Going paperless, getting fit and giving less time to "perpetually offended grievance hunters" are on this year's to-do list for Marlborough councillors.
The disclosures come as part of a request to councillors to share their personal and council-focused new year's resolutions.
Councillor Mark Peters said his personal goal was to journey back to the Lebanon village that his grandfather and four great-uncles left 125 years ago to emigrate to New Zealand.
"My council new year resolution is to work hard towards getting planned projects and infrastructure works underway and with substantial progress by the end of the year," he said.
He also wanted to oversee a "smart and effective" annual plan.
Jamie Arbuckle aimed to "go paperless" as a councillor by using his council-issued iPad and saying "no to printed agendas".
On a personal level, he would "enjoy each day and have fun".
Brian Dawson personally wanted to achieve his quickest time in Blenheim's King of the Withers race on Saturday. He finished the race in 1 hour, 15 minutes and 23 seconds, shaving 2 minutes and 20 seconds off his personal best.
He also hoped to "make a difference" to the town centre, which had long struggled to attract locals and tourists, through his new role as central business district (CBD) and property portfolio holder.
First-time councillor Barbara Faulls aimed to "get fit again".
"Friends were very generous with some beautiful Makana chocolates at Christmas, and I am paying for it now," she said.
Her resolution as councillor this year was to learn about the committees she was on, and "general council processes".
She intended to visit constituents in the Marlborough Sounds ward as much as possible. D'Urville Island residents noted late last year that they often had to travel great distances to meet councillors or council candidates in local body elections.
David Croad's personal goals were fixing the landscaping of his family's new home, and improving his fitness and health.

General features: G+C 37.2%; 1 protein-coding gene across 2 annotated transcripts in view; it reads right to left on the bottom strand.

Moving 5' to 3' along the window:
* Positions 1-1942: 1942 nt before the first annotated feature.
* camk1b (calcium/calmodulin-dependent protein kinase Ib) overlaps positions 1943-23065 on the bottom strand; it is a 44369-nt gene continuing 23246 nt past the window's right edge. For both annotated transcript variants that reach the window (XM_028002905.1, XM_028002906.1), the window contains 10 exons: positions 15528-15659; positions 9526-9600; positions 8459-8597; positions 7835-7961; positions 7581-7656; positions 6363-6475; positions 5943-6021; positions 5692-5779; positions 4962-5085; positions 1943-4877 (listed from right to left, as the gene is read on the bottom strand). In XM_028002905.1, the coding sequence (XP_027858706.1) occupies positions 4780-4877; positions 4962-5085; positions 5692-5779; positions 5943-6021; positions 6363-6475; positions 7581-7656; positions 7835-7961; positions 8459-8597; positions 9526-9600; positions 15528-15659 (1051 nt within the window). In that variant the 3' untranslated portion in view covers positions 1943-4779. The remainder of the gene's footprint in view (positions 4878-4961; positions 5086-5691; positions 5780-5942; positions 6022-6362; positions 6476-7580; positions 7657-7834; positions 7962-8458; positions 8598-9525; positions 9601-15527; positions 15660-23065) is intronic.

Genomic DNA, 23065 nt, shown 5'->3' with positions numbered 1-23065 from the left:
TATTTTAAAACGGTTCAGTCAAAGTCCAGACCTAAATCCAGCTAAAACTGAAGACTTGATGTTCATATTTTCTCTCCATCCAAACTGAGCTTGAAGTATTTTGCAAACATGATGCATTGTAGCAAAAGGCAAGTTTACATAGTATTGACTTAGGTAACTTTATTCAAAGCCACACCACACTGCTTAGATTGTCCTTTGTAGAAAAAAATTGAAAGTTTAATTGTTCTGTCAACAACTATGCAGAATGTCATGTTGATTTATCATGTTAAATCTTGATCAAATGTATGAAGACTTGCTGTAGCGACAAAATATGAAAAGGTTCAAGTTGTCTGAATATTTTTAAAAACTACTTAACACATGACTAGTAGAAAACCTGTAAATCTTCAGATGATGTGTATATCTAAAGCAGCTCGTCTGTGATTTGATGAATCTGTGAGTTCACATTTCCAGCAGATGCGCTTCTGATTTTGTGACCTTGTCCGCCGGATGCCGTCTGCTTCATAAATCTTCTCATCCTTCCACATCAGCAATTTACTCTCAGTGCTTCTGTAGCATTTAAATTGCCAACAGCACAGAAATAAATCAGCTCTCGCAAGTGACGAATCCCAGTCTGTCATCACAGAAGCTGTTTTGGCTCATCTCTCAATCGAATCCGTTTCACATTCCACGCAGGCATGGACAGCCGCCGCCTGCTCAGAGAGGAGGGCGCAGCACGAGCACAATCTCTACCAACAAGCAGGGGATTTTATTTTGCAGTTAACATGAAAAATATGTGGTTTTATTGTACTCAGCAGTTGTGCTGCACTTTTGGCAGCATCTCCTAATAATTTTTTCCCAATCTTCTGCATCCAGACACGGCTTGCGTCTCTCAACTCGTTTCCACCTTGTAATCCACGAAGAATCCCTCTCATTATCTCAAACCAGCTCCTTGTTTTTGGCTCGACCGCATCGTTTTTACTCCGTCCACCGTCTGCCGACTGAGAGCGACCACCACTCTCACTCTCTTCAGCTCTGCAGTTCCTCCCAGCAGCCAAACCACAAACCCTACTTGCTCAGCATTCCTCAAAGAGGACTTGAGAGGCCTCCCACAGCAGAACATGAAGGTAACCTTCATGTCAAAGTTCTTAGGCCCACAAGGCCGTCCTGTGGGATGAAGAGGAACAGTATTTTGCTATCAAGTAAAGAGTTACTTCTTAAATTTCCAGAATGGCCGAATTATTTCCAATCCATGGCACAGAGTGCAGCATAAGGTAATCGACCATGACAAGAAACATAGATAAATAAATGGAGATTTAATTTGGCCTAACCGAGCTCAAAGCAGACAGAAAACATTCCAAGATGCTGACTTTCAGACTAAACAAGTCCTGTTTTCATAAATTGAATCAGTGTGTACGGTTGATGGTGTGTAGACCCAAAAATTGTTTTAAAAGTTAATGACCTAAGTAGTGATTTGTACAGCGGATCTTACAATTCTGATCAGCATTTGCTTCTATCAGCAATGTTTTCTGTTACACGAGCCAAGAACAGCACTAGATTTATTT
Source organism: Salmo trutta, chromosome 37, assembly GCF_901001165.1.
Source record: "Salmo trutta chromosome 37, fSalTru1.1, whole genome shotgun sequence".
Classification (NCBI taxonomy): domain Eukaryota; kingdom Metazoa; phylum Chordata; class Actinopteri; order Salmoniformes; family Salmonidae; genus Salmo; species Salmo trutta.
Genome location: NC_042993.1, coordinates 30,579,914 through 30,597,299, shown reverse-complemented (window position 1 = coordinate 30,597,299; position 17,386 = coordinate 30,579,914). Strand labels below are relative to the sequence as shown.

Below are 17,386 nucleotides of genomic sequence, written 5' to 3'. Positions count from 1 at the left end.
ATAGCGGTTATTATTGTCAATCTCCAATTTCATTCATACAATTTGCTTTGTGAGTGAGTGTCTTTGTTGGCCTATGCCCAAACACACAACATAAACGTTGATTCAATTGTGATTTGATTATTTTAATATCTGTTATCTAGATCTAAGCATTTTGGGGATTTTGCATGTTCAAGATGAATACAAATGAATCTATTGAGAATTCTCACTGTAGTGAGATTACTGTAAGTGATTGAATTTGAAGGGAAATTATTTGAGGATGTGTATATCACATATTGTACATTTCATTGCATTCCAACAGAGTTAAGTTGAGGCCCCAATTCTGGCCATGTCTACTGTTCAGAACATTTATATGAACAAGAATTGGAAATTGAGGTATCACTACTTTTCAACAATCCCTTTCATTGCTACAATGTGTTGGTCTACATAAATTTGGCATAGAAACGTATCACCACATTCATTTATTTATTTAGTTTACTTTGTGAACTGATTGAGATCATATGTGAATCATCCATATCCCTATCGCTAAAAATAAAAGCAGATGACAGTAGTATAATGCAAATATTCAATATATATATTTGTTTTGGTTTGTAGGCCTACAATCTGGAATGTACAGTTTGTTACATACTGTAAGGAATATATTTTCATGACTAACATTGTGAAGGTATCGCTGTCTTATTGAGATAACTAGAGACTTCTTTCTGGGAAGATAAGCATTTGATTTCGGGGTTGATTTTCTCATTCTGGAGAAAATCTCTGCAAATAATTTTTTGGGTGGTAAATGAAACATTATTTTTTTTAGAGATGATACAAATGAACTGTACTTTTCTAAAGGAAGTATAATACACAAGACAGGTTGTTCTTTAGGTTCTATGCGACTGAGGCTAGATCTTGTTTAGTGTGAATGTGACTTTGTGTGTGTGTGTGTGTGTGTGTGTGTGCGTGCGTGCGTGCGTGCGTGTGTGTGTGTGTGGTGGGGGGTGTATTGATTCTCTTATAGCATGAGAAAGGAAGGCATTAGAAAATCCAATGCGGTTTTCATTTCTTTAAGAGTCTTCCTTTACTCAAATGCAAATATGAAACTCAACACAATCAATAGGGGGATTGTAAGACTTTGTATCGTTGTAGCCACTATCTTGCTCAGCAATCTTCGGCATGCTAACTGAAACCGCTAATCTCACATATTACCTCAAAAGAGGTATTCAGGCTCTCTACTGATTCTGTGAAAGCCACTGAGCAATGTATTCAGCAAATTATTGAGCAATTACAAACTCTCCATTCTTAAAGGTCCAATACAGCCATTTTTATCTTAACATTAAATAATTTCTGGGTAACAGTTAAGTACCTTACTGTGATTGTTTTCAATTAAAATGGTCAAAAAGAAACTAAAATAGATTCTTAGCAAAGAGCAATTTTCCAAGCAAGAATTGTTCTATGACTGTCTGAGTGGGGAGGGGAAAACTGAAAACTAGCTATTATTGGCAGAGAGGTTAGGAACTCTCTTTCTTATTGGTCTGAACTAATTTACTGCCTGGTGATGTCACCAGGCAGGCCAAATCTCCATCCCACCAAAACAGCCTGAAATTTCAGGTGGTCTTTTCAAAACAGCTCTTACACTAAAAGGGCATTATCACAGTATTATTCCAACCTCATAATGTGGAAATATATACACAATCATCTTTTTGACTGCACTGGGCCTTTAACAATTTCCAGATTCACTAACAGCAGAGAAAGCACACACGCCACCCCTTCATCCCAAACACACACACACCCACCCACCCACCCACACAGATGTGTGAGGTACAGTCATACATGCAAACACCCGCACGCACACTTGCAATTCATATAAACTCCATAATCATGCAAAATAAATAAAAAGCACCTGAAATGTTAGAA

"I've never been one to make new year resolutions, but always have plans and goals for short and medium term, although they seem pretty tame after watching George Glover achieve his amazing goal [of swimming 123km] over the last 10 days."
Croad wanted to better learn his core role and responsibilities as a councillor, and positively contribute to "making Marlborough an even better place" than it was at present.
Tennis was the personal focus for Marlborough Mayor John Leggett, who aimed to use his club membership more.
He was also "committed" to communicating with Marlborough's community during this year's annual plan process, to ensure the council received "informed feedback" for decision making.
Jenny Andrews said her new year's resolution was to continue lobbying for the region's senior population, and to encourage her colleagues strengths in their supporting of the community.
"[Personally] to enjoy life and be grateful for the blessings that come my way, be they family or friends," Andrews said.
Deputy mayor Nadine Taylor aimed to achieve good consultation during the upcoming "year of bylaw reviews", and support councillors due to sit on the review hearing panels.
Set to be heard this year was the council's freedom camping bylaw, east coast protection bylaw and local roads speed bylaw.
Taylor said she preferred to set goals and make changes throughout the year, "rather than waiting for one day on the calendar", so did not disclose a personal new year's resolution.
David Oddie resolved to better understand the "wishes and aspirations" of "the large middle section" of Marlborough's community, which he felt the council did not hear a lot from.
"And spend less time [this term] on the 'perpetually offended grievance hunters' at either end of the spectrum," Oddie said.
Newly elected official Thelma Sowman said she wanted to "learn and grow professionally and personally", so she could help make "the best decisions for the region".
Councillors Michael Fitzpatrick, Gerald Hope, Cynthia Brooks and Francis Maher did not respond in time for this article.